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Interactive Bureaucracies in West Africa: Actors, Norms and Networks in the First Globalization (1500-1900)

Dr Rémi Dewière is a WIRL-COFUND fellow (2019-2021), at the University of Warwick. His postdoctoral project examines the functioning of Islamic Sahelian States in the precolonial period and their relationships with the world around them, through the trans-Saharan routes.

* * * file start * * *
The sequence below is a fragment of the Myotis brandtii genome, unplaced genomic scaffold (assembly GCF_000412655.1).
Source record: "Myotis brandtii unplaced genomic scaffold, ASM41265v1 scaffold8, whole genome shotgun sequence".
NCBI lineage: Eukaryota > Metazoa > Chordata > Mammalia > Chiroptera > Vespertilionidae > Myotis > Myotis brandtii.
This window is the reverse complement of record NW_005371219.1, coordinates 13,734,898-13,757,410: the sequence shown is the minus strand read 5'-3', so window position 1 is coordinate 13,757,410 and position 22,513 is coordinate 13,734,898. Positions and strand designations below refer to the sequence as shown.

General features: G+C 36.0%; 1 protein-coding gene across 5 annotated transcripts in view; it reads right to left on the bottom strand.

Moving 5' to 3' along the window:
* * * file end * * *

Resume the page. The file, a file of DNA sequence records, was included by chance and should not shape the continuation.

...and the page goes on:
This project challenges the widespread idea that pre-colonial African political structures were characterized by a scarce and poor use of written documents and emphasizes instead the use by professional scribes of a normalized set of visual and technical tools conceptualized to express political authority. Through the analysis of diplomatic letters from Islamic States of Nigeria, Cameroon, Chad and Sudan, it sheds new light on the functioning of the administrations serving Muslim rulers in the Sahel before colonization. Beyond the norms that characterize the writing of power, the graphic variations of letters reveal an administration at work, one that adapts its scriptural practices according to the recipient. From the Middle-Ages to the early twentieth century, Islamic lawyers and scholars helped the Sahelian rulers to face many challenges related to the development of an effective bureaucracy. Through Islam, men and women who were involved in state practices, wrote, met, and exchanged gifts, in order to create an ideal environment for the interaction between political actors.